Three Horses – Erri de Luca
Night Train to Lisbon – Pascal Mercier
A Fine Balance – Rohinton Mistry
The Raj Quartet – Paul Scott
A Suitable Boy – Vikram Seth
The Map of Love – Adhaf Soueif
The Life and Loves of a She-Devil – Fay Weldon
In Great Waters – Kit Whitfield

Isn’t it a great and rather diverse list? Would you second any of these? Are there any that I might be missing and should consider (there is still space for sixteen more, and I might change some), if you think so do let me know. What do you think of my three before thirty? Let me know if you fancy reading any of them too.

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Filed under Book Thoughts, Random Savidgeness

Belated Birthday Boys Birthday Books Blog

I wasnt going to blog today as have been on one of the shortest but most important deadlines of my writing career today and been literally sat at my computer pulling my hair out, fortunately it has all turned out very well the piece is loved by all. Enough of that though one thing I forgot to blog about (because I was busy being a birthday boy) was whether I got any books for my birthday on Tuesday the answer was yes… three!

Now I have to say that one of the ones I was secretly hoping for but didn’t get was The Enchantress of Florence by Salman Rushdie BUT I think until I have conquered Midnights Children I shouldnt be allowed to read it. Now please have in mind that I didn’t have a list of books that I wanted and the Non Reader doesnt really like books or reading when you see what was unwrapped…

What a great selection of books! I was really impressed. I asked how these were chosen and after I put the blurb of each one below I shall then put the Non Readers reasons. I was secretly quite, quite touched. So here we go…

The Brief Wonderous Life of Oscar Wao – Junot Diaz
Blurb Says: Things have never been easy for Oscar. A ghetto nerd living with his Dominican family in New Jersey, he’s sweet but disastrously overweight. He dreams of becoming the next J.R.R. Tolkien and he keeps falling hopelessly in love. Poor Oscar may never get what he wants, thanks to the Fuku – the curse that has haunted his family for generations. With dazzling energy and insight Diaz immerses us in the tumultuous lives of Oscar; his runaway sister Lola; their beautiful mother Belicia; and in the family’s uproarious journey from the Dominican Republic to the US and back. Rendered with uncommon warmth and humour, “The Brief Wondrous Life of Oscar Wao” is a literary triumph, that confirms Junot Diaz as one of the most exciting writers of our time.
Non Reader Says: It has won one of the biggest book prizes, and a prize you say is much more reliable than the Man Booker in terms of actual winner. It sounded a bit obscure whihc is very you, whist at the same time being modern. You have also picked this book up and ummmed and ahhhed about it every time we have been in the book stores in the last month.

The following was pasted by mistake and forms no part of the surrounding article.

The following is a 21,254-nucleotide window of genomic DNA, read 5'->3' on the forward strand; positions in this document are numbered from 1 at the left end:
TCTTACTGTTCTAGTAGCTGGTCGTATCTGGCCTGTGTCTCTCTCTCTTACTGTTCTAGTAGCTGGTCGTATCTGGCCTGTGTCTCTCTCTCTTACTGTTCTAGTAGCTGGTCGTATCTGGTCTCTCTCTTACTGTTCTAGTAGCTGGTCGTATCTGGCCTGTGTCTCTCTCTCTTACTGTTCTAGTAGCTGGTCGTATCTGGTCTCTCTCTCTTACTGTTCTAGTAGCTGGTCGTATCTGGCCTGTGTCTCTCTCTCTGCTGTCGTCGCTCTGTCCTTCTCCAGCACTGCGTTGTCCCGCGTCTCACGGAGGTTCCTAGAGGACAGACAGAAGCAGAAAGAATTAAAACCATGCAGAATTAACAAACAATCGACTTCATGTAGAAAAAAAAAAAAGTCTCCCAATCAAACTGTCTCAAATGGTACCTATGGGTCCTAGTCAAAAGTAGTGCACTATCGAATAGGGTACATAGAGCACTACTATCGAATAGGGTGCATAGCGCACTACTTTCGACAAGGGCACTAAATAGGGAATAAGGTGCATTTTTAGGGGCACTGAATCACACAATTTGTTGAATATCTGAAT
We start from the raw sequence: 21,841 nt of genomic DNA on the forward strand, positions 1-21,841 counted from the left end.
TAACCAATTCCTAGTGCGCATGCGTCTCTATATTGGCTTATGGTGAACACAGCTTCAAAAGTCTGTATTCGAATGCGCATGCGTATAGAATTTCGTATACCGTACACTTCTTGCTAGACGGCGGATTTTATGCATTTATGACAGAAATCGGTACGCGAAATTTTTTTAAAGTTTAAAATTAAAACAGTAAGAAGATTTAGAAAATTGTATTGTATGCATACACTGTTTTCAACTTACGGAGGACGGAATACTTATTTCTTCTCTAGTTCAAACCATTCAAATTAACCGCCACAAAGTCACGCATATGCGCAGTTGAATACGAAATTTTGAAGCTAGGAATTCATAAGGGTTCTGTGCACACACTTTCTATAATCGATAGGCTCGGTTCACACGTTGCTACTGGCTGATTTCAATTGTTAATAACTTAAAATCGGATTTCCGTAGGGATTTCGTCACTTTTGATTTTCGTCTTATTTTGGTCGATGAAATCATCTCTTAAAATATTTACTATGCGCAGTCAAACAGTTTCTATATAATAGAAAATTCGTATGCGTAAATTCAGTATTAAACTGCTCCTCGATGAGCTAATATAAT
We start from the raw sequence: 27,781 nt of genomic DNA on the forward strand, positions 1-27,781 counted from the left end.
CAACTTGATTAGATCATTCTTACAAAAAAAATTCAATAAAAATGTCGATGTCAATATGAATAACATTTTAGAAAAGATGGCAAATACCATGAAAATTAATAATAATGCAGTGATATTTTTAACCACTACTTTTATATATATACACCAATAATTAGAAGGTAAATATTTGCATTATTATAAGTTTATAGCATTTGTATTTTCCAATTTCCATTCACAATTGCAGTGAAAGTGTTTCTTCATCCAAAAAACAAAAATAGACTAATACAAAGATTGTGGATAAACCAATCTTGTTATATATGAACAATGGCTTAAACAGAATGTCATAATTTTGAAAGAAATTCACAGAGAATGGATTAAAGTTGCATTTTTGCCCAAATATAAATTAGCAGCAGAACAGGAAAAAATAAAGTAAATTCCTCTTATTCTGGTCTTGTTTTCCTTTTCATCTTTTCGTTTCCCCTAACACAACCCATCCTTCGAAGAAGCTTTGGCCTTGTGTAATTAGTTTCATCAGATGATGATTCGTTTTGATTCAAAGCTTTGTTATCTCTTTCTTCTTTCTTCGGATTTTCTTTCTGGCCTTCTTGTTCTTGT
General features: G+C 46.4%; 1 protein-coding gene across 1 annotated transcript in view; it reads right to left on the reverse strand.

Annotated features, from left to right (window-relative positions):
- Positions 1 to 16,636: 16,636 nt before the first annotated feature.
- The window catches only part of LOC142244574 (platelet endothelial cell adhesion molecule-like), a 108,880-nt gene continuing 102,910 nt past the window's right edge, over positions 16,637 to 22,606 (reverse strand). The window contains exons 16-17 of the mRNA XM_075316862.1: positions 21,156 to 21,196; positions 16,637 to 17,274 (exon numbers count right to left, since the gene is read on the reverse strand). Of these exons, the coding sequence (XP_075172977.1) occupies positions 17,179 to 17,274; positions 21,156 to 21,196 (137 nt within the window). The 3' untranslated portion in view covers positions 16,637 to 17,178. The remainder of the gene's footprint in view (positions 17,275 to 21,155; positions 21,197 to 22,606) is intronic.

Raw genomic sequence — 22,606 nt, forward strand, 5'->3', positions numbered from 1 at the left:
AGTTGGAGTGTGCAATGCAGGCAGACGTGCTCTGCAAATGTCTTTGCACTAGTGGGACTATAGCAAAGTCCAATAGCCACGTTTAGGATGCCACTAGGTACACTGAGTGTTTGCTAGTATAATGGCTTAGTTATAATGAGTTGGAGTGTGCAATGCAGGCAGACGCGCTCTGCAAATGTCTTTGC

Blackmoor – Edward Hogan
Blurb Says: Beth is an albino, half blind, and given to looking at the world out of the corner of her eye. Her neighbours in the Derbyshire town of Blackmoor have always thought she was ‘touched’, and when a series of bizarre happenings shake the very foundations of the village, they are confirmed in their opinion that Beth is an ill omen. The neighbours say that Beth eats dirt from the flowerbeds, and that smoke rises from her lawn. By the end of the year, she is dead. A decade later her son, Vincent, treated like a bad omen by his father George is living in a pleasant suburb miles from Blackmoor. There the bird-watching teenager stumbles towards the buried secrets of his mother’s life and death in the abandoned village. It’s the story of a community that fell apart, a young woman whose face didn’t fit, and a past that refuses to go away.
Non Reader Says: It’ set in your homelands of Derbyshire and a place that we both think is stunning and has a dark side. This book looks like it might be mysterious and spooky and I actually might want to read it after you.

The Name of the Rose – Umberto Eco
Blurb Says: The year is 1327. Franciscans in a wealthy Italian abbey are suspected of heresy, and Brother William of Baskerville arrives to investigate. When his delicate mission is suddenly overshadowed by seven bizarre deaths, Brother William turns detective. He collects evidence, deciphers secret symbols and coded manuscripts, and digs into the eerie labyrinth of the abbey where extraordinary things are happening under the cover of night. A spectacular popular and critical success, “The Name of the Rose” is not only a narrative of a murder investigation but an astonishing chronicle of the Middle Ages.
Non Reader Says: You like murder mysteries and crimes and always saying that you can guess the outcome. You like history but don’t understand religion so I thought this might teach you something. It’s meant to be a ‘classic’. Plus you have been saying to yor Gran that you really want to read it quite a few times on the phone.

Has anyone helped the Non Reader without me knowing… most puzzling!

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Filed under Edward Hogan, Umberto Eco